Philip Rylands – A Life in Art

D.R. : Professor Rylands, you arrived in Venice in 1970 as a university student, you studied Titian’s era, you graduated in Cambridge with a dissertation on Palma the Older. Since 1980, you have been managing Peggy Guggenheim’s Collection, which bowled over classic art with its artworks, by presenting the most extreme tendencies in contemporary art, from Picasso to Pollock, from Fontana to Rothko. Do you believe that a knowledge of history of art is still essential to deal with and to understand trends in the contemporary?

P.R. It’s hard not to observe that the history of art finds extraordinarily little relevance or continuity in contemporary art production in all its manifold forms and variety. Today contemporary art is so often fuelled by a social and moral conscience that sets as its goal the fight against injustices of all sorts, with the conviction that artists can do something to make the world a better place, whether through installation, performance, video or mixed-media assemblage. There is much space here for references to post war social and political history, but the history of art, whether Cézanne and the post-Impressionists, or even less Velazquez, Rubens and Paolo Veronese, is emarginated from the new in art, unless sporadically through post-modern citations or appropriations that are more less superficial and ironic.

The Collection is preparing for the great artistic showcase of the Biennale, by announcing its important retrospective on Mark Tobey. Giulio Carlo Argan presented Peggy’s collection during the 1948 edition, igniting a reassessment on avant-gardes and thus, a debate on contemporary art. What are your connections today with this great Venetian institution?

A survey of the Biennales from 1948 (the year of the Impressionists, curated by Roberto Longhi, and of the first ever presence of Picasso) to 1962 reveals a process of retrieval of the avant-gardes that were overlooked by the Biennale prior to World War II, one after the other—and this entire programme was synthesized in the works that Peggy Guggenheim selected from her collection for exhibition in the Greek Pavilion in 1948. It was already more or less all there. Professor Argan struggled heroically to understand Peggy’s collection in his preface, but he wasn’t completely successful. Indeed if one reads it again today, with admittedly the benefit of hindsight, it is inconclusive and muddled.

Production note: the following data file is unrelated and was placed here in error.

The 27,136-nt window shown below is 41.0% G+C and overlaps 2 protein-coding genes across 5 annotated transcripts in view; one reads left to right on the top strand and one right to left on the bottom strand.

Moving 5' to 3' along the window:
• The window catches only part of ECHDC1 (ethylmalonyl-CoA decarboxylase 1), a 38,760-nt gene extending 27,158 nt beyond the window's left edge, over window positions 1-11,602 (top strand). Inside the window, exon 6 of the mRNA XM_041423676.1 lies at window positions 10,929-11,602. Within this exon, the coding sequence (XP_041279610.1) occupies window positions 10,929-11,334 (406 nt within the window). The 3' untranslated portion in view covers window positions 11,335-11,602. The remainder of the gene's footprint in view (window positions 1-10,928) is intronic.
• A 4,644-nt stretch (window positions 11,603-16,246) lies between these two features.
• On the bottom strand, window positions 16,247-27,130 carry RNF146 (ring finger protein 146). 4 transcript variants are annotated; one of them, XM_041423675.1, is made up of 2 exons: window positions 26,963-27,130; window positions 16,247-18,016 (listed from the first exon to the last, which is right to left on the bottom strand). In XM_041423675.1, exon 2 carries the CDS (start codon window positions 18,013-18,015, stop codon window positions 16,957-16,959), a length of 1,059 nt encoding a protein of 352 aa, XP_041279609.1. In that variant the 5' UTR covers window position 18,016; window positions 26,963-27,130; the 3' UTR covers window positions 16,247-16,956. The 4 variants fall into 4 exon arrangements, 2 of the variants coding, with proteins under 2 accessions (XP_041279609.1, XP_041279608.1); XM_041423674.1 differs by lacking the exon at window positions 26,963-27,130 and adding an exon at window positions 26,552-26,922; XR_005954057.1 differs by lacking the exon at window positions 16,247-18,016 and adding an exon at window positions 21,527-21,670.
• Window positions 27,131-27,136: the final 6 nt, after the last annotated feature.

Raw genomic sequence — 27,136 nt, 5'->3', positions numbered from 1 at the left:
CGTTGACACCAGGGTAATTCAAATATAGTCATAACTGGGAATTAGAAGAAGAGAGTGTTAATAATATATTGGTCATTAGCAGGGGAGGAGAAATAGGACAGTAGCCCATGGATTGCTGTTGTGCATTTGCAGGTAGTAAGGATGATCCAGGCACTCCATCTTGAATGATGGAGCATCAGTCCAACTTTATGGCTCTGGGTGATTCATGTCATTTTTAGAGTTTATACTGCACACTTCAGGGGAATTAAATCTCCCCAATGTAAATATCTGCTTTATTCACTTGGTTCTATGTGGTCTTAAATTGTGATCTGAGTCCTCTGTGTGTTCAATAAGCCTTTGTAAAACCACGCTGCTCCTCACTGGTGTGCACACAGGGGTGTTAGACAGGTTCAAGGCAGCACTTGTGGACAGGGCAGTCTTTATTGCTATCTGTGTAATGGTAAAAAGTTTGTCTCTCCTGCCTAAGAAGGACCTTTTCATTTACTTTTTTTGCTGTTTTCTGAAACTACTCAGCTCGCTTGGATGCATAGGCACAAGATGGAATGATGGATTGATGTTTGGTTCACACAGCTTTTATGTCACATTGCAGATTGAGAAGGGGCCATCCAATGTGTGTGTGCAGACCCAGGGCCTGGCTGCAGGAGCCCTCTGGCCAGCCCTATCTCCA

In latter years, the Collection has dedicated much commitment to youngsters, launching the Kids creative Lab, a highly successful, important educational project addressed to schools, dedicated this year to sustainability and safeguarding. According to you, what could be done further in Italy to get youngsters closer to museums?

The recent success of Kids Creative Lab, leaving aside the vital role played by OVS with its capillary reach across the whole of Italy that involved this year over 1,400,000 primary school children, relies on the enthusiasm and goodwill of the wonderful teachers, who in turn benefit from the fact that the project is free. Thus the key to the success of such a project is that it is freely addressed in the first place to the teachers, and this is also true of another educational project, ‘A scuola di Guggenheim’, which the Peggy Guggenheim Collection has been doing with the support of the Regione del Veneto for fourteen years, and which involves Veneto schools of all levels, not just primary schools. What more can one do? This is already a great deal, and I think most museums in Italy have understood that educational programmes are a long-term way of fulfilling their social mission.

You have recently announced your farewell to the Collection. Let’s suppose Peggy were still among us, and that in order to thank you for your considerable engagement over these years she were offering you the opportunity of choosing an artwork among those in the Collection. Which one would you select?

Despite the high density of 20th century masterpieces in the Peggy Guggenheim Collection, I would have little hesitation choosing Vasily Kandinsky’s All’insu—its exquisite colours and shapes, its refined technique, and its balanced composition, perfectly representing one of 20th century art’s most extraordinary discoveries, that of abstraction. Kandinsky being among the five or six greatest artists of the first half of the 20th century in my opinion, the ownership of a work by him would be a huge luxury.

One last question, you are English, although we might say that Venice is your city of election by now. Apart from Ca’ Venier dei Leoni, does a place exist in this town which you particularly love or that reminds you of something you are fond of?

In 1970, on my fist visit to Venice, I spent several hours in the Church of the Frari, making a careful drawing of St Jerome by Alessandro Vittoria, absorbing unconsciously the pinkish light reflected from the red intonaco and the Verona marble pavement, as well as the scent of wax and incense. The magnificent altarpieces by Giovanni Bellini and by the young Titian, as well as by Giuseppe Salviati, Bernardino LIcinio, Bartolomoo and Alvise Vivarini, became for me a microcosm of the Venetian Renaissance.

 

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